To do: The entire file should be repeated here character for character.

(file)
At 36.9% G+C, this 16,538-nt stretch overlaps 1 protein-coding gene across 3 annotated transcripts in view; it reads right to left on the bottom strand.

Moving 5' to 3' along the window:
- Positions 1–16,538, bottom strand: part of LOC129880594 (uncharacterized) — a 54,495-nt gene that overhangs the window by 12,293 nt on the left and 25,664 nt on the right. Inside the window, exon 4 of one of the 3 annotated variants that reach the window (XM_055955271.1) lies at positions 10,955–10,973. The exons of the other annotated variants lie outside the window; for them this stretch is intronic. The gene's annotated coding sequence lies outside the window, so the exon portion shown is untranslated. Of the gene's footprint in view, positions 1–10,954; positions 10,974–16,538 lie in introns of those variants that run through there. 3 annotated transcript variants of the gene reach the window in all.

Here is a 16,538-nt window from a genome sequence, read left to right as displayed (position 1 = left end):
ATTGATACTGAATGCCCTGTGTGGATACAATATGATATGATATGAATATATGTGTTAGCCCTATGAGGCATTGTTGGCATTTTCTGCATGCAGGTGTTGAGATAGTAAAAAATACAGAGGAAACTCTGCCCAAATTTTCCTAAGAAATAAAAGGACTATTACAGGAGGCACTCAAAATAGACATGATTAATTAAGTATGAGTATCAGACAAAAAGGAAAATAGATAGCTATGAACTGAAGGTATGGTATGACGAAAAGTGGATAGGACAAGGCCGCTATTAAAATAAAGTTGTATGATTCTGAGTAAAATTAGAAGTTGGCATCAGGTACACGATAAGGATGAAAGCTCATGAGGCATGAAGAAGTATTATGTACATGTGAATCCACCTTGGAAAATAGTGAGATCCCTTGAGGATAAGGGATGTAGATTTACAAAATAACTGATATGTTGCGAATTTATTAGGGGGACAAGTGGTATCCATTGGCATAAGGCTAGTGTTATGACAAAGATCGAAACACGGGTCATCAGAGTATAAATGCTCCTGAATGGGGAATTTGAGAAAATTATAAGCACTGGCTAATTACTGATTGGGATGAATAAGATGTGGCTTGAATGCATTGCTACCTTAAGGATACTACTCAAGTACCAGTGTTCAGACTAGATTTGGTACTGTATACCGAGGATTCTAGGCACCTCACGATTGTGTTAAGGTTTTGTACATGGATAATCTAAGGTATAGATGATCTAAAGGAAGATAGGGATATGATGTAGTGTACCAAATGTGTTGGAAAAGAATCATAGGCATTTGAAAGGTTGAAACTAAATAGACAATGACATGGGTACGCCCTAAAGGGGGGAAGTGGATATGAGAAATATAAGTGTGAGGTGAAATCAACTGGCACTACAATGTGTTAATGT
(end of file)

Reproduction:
At 36.9% G+C, this 16,538-nt stretch overlaps 1 protein-coding gene across 3 annotated transcripts in view; it reads right to left on the bottom strand.

Moving 5' to 3' along the window:
- Positions 1–16,538, bottom strand: part of LOC129880594 (uncharacterized) — a 54,495-nt gene that overhangs the window by 12,293 nt on the left and 25,664 nt on the right. Inside the window, exon 4 of one of the 3 annotated variants that reach the window (XM_055955271.1) lies at positions 10,955–10,973. The exons of the other annotated variants lie outside the window; for them this stretch is intronic. The gene's annotated coding sequence lies outside the window, so the exon portion shown is untranslated. Of the gene's footprint in view, positions 1–10,954; positions 10,974–16,538 lie in introns of those variants that run through there. 3 annotated transcript variants of the gene reach the window in all.

Here is a 16,538-nt window from a genome sequence, read left to right as displayed (position 1 = left end):
ATTGATACTGAATGCCCTGTGTGGATACAATATGATATGATATGAATATATGTGTTAGCCCTATGAGGCATTGTTGGCATTTTCTGCATGCAGGTGTTGAGATAGTAAAAAATACAGAGGAAACTCTGCCCAAATTTTCCTAAGAAATAAAAGGACTATTACAGGAGGCACTCAAAATAGACATGATTAATTAAGTATGAGTATCAGACAAAAAGGAAAATAGATAGCTATGAACTGAAGGTATGGTATGACGAAAAGTGGATAGGACAAGGCCGCTATTAAAATAAAGTTGTATGATTCTGAGTAAAATTAGAAGTTGGCATCAGGTACACGATAAGGATGAAAGCTCATGAGGCATGAAGAAGTATTATGTACATGTGAATCCACCTTGGAAAATAGTGAGATCCCTTGAGGATAAGGGATGTAGATTTACAAAATAACTGATATGTTGCGAATTTATTAGGGGGACAAGTGGTATCCATTGGCATAAGGCTAGTGTTATGACAAAGATCGAAACACGGGTCATCAGAGTATAAATGCTCCTGAATGGGGAATTTGAGAAAATTATAAGCACTGGCTAATTACTGATTGGGATGAATAAGATGTGGCTTGAATGCATTGCTACCTTAAGGATACTACTCAAGTACCAGTGTTCAGACTAGATTTGGTACTGTATACCGAGGATTCTAGGCACCTCACGATTGTGTTAAGGTTTTGTACATGGATAATCTAAGGTATAGATGATCTAAAGGAAGATAGGGATATGATGTAGTGTACCAAATGTGTTGGAAAAGAATCATAGGCATTTGAAAGGTTGAAACTAAATAGACAATGACATGGGTACGCCCTAAAGGGGGGAAGTGGATATGAGAAATATAAGTGTGAGGTGAAATCAACTGGCACTACAATGTGTTAATGT